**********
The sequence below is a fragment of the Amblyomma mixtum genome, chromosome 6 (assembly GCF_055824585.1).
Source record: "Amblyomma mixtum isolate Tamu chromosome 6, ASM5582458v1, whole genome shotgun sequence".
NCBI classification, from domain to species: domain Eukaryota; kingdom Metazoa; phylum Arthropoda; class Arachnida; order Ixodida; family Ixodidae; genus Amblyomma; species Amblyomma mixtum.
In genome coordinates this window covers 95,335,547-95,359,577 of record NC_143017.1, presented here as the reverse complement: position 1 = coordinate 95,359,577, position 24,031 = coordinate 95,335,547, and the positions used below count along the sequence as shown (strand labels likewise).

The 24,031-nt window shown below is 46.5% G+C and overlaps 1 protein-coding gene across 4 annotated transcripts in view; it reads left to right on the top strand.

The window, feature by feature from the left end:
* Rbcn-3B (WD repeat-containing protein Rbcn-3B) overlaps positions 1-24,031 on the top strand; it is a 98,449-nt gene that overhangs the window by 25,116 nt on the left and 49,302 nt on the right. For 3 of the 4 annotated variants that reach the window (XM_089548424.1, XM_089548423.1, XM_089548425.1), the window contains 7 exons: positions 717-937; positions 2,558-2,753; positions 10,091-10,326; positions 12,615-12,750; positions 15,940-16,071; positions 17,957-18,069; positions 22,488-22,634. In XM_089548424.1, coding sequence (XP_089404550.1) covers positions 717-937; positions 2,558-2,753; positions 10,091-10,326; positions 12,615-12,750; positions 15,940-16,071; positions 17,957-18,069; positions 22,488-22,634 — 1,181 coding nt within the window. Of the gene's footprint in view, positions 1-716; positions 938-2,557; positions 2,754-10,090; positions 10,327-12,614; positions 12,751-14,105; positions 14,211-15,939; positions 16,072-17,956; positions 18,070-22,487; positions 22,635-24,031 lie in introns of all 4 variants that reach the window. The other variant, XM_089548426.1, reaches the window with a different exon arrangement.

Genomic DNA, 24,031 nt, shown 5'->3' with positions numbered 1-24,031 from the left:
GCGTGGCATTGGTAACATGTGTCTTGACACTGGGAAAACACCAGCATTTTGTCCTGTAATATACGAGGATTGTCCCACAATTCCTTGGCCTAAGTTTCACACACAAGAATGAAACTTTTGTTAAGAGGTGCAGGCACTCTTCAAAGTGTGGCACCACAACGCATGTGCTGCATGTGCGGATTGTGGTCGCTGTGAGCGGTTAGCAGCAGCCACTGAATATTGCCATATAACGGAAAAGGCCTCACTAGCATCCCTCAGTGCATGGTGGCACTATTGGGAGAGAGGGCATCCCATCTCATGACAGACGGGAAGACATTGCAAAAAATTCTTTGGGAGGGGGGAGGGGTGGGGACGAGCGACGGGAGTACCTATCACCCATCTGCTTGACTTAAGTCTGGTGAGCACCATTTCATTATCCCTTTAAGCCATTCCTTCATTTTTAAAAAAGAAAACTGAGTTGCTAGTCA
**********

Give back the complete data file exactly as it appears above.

The sequence below is a fragment of the Amblyomma mixtum genome, chromosome 6 (assembly GCF_055824585.1).
Source record: "Amblyomma mixtum isolate Tamu chromosome 6, ASM5582458v1, whole genome shotgun sequence".
NCBI classification, from domain to species: domain Eukaryota; kingdom Metazoa; phylum Arthropoda; class Arachnida; order Ixodida; family Ixodidae; genus Amblyomma; species Amblyomma mixtum.
In genome coordinates this window covers 95,335,547-95,359,577 of record NC_143017.1, presented here as the reverse complement: position 1 = coordinate 95,359,577, position 24,031 = coordinate 95,335,547, and the positions used below count along the sequence as shown (strand labels likewise).

The 24,031-nt window shown below is 46.5% G+C and overlaps 1 protein-coding gene across 4 annotated transcripts in view; it reads left to right on the top strand.

The window, feature by feature from the left end:
* Rbcn-3B (WD repeat-containing protein Rbcn-3B) overlaps positions 1-24,031 on the top strand; it is a 98,449-nt gene that overhangs the window by 25,116 nt on the left and 49,302 nt on the right. For 3 of the 4 annotated variants that reach the window (XM_089548424.1, XM_089548423.1, XM_089548425.1), the window contains 7 exons: positions 717-937; positions 2,558-2,753; positions 10,091-10,326; positions 12,615-12,750; positions 15,940-16,071; positions 17,957-18,069; positions 22,488-22,634. In XM_089548424.1, coding sequence (XP_089404550.1) covers positions 717-937; positions 2,558-2,753; positions 10,091-10,326; positions 12,615-12,750; positions 15,940-16,071; positions 17,957-18,069; positions 22,488-22,634 — 1,181 coding nt within the window. Of the gene's footprint in view, positions 1-716; positions 938-2,557; positions 2,754-10,090; positions 10,327-12,614; positions 12,751-14,105; positions 14,211-15,939; positions 16,072-17,956; positions 18,070-22,487; positions 22,635-24,031 lie in introns of all 4 variants that reach the window. The other variant, XM_089548426.1, reaches the window with a different exon arrangement.

Genomic DNA, 24,031 nt, shown 5'->3' with positions numbered 1-24,031 from the left:
GCGTGGCATTGGTAACATGTGTCTTGACACTGGGAAAACACCAGCATTTTGTCCTGTAATATACGAGGATTGTCCCACAATTCCTTGGCCTAAGTTTCACACACAAGAATGAAACTTTTGTTAAGAGGTGCAGGCACTCTTCAAAGTGTGGCACCACAACGCATGTGCTGCATGTGCGGATTGTGGTCGCTGTGAGCGGTTAGCAGCAGCCACTGAATATTGCCATATAACGGAAAAGGCCTCACTAGCATCCCTCAGTGCATGGTGGCACTATTGGGAGAGAGGGCATCCCATCTCATGACAGACGGGAAGACATTGCAAAAAATTCTTTGGGAGGGGGGAGGGGTGGGGACGAGCGACGGGAGTACCTATCACCCATCTGCTTGACTTAAGTCTGGTGAGCACCATTTCATTATCCCTTTAAGCCATTCCTTCATTTTTAAAAAAGAAAACTGAGTTGCTAGTCA